Arizona Finds: Tucson Botanical Garden

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ARIZONA FINDS: TUCSON BOTANICAL GARDENS
By Linda Kissam “Food, Wine & Shopping Diva”

 

BIG BLEND RADIO: Linda Kissam and Matt Adamson discuss the visitor experience at Tucson Botanical Gardens. Listen here in the YouTube player or download the podcast on Podbean and SoundCloud.

 

When you think of botanical gardens, Arizona might not come immediately to mind. But if you do your research, you’ll find that Arizona has some distinct characteristics that pretty much can’t be found anywhere else in the United States, setting it up to produce some amazing gardens.

Arizona’s Sonoran Desert is unique among deserts in the world. One distinctive feature is that Arizona has two rainy seasons. A typical desert is lucky to have one “wet” season. The amount of rain received allows this desert to have an extensive diversity of plant and animal life. BTW, Arizona is the only state amongst the lower 48 to actually have jaguars.

I bet you didn’t know that Arizona has one of the longest fall seasons in the US. Locals and visitors can watch the fall changes over a three to four-month period. The fall colors begin in Flagstaff, in the North, then meander further south down to the Arizona border where fall colors can be experienced until late December.

One of the areas in Arizona that demonstrate what Arizona gardens can “be,” is Tucson. Known for its dramatic beauty, spectacular cacti, zesty climate, and notable dark night skies (making it one of the best cities in the United States for stargazing) it is also the wettest desert in the country resulting in a very specific microclimate that is quite different from other Arizona cities such as Phoenix.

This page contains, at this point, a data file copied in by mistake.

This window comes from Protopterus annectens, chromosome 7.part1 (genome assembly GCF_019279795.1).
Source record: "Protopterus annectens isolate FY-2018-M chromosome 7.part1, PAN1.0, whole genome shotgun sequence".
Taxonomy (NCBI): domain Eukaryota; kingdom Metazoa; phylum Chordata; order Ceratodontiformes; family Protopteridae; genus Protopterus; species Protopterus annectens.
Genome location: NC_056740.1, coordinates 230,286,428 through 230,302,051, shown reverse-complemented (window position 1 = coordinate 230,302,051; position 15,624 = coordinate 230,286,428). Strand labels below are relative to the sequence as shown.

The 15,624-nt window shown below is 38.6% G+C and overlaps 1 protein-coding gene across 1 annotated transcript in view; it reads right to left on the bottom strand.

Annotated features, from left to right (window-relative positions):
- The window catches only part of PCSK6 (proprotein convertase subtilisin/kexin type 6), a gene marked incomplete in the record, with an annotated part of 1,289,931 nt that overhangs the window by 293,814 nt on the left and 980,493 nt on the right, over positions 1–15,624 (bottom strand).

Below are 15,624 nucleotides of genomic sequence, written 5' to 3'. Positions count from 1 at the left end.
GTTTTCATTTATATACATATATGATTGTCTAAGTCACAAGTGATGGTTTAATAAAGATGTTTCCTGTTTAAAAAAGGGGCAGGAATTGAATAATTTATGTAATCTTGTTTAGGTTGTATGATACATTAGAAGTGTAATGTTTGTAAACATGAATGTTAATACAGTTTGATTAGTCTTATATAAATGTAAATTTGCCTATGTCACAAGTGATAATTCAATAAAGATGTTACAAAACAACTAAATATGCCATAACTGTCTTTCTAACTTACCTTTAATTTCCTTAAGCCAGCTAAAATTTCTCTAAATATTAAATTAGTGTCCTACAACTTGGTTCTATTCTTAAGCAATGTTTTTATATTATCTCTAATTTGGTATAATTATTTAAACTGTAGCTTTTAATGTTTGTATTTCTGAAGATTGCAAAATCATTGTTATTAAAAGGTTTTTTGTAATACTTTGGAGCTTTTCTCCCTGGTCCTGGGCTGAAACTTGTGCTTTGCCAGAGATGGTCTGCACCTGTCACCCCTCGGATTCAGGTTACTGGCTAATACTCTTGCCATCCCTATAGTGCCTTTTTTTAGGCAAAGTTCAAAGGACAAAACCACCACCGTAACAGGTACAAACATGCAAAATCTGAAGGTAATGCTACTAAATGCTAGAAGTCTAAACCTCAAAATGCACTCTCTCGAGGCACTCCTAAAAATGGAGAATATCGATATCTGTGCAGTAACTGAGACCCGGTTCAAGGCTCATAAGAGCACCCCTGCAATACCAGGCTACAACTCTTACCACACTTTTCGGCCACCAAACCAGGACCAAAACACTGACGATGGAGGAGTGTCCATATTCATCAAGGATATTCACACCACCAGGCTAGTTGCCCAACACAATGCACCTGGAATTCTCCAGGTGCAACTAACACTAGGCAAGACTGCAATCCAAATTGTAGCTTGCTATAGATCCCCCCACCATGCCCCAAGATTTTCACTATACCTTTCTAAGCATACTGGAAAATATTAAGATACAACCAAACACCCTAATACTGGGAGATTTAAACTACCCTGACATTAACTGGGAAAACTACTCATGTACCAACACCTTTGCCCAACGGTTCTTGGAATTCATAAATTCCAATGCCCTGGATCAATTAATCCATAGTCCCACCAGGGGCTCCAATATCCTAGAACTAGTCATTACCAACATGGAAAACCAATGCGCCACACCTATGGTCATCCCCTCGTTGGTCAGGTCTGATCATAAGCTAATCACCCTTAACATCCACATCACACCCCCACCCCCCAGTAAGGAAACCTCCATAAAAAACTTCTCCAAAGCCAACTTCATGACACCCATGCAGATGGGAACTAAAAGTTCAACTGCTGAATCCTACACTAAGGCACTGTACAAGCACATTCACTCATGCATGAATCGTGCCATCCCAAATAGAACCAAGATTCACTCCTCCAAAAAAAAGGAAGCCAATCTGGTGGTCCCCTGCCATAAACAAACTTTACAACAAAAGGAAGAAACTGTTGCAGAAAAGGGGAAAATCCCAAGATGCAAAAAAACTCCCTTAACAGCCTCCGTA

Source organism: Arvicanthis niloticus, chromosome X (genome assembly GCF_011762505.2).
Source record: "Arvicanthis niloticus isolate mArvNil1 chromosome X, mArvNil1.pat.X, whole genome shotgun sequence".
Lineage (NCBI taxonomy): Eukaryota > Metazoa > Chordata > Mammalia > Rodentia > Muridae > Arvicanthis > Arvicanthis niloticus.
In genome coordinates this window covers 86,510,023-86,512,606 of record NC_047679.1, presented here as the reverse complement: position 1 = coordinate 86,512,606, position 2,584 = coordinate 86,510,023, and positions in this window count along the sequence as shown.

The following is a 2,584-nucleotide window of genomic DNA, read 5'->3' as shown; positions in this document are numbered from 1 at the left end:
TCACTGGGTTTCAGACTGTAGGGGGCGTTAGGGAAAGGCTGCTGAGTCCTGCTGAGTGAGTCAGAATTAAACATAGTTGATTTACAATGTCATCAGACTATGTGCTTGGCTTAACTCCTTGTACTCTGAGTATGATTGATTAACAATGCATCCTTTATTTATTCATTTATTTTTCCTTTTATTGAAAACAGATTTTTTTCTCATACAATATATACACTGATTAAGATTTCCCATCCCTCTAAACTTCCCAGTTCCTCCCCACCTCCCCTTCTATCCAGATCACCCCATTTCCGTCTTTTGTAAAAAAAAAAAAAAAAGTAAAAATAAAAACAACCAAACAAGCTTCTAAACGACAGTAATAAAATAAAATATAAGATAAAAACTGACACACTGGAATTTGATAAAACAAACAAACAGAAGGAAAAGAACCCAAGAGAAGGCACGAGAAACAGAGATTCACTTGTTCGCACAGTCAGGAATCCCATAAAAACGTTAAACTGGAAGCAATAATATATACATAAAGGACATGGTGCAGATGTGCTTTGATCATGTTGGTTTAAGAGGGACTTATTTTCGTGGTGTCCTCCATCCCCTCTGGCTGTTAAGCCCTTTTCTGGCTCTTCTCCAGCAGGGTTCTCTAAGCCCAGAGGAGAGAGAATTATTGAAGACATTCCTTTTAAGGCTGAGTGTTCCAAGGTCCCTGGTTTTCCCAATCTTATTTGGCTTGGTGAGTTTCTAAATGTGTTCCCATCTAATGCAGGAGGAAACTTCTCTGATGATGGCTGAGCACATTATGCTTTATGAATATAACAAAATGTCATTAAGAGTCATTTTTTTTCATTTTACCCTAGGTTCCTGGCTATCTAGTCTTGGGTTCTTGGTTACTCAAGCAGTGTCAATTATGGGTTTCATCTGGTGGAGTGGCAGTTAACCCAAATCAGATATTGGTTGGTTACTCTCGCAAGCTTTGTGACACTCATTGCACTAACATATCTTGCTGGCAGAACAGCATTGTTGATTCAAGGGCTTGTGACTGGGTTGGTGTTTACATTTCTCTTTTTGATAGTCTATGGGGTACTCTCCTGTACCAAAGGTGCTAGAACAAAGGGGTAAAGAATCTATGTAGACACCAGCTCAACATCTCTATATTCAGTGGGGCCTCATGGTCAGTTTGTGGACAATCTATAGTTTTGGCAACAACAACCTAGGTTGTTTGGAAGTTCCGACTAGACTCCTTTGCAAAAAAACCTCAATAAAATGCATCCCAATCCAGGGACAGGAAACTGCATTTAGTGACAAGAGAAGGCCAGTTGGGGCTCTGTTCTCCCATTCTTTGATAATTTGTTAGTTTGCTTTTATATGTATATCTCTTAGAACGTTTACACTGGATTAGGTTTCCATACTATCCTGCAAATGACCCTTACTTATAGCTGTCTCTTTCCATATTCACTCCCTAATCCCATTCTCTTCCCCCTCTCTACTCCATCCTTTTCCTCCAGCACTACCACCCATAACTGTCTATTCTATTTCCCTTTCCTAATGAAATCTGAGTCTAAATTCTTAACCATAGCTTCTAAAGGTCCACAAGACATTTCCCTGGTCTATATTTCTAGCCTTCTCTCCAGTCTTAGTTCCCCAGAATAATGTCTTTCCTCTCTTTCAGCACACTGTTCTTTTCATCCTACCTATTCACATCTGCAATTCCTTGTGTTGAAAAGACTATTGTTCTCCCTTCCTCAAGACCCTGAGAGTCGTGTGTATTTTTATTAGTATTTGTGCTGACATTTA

Tucson Botanical Gardens is a standout among the several gardens available to the public to peruse. Established in 1974, it is an urban-based showcase of plants that did not start out as a public garden. It was originally the home of Rutger and Bernice Porter. In 1968 Bernice donated the property to the City of Tucson with the stipulation that it become a botanical garden. In 1974 the City of Tucson and the Tucson Botanical Gardens began jointly administering the property. Tucson Botanical Gardens now presents as 17 distinct plots across more than 5 acres. It is located in a residential area with good access to the I-10.

This charming botanical garden is compact in size, with mature trees providing shade along the paths and plenty of benches to rest on—the perfect way to enjoy a busy day of viewing hummingbirds, cardinals, quail, butterflies, olive trees, dwarf citrus trees, bearded iris, wildflowers, and cacti.

Rather than extensively laid out formal collections, this is a garden that shows plants in mini settings. Within each presentation expect to find unexpected visual treats such as sculpture, art rooms, attractive pergolas, ocotillo “fences”, special events, artistically tiled benches, birdbaths, and the awesome magic of butterflies set within a tropical greenhouse.

Six of my favorite areas (of the 17 available to see) are the Iris Garden, the Pollinator Garden, the Zen Garden, the Herb Garden, the Barrio Garden, and the Wildflower Garden. Each is accessible and special.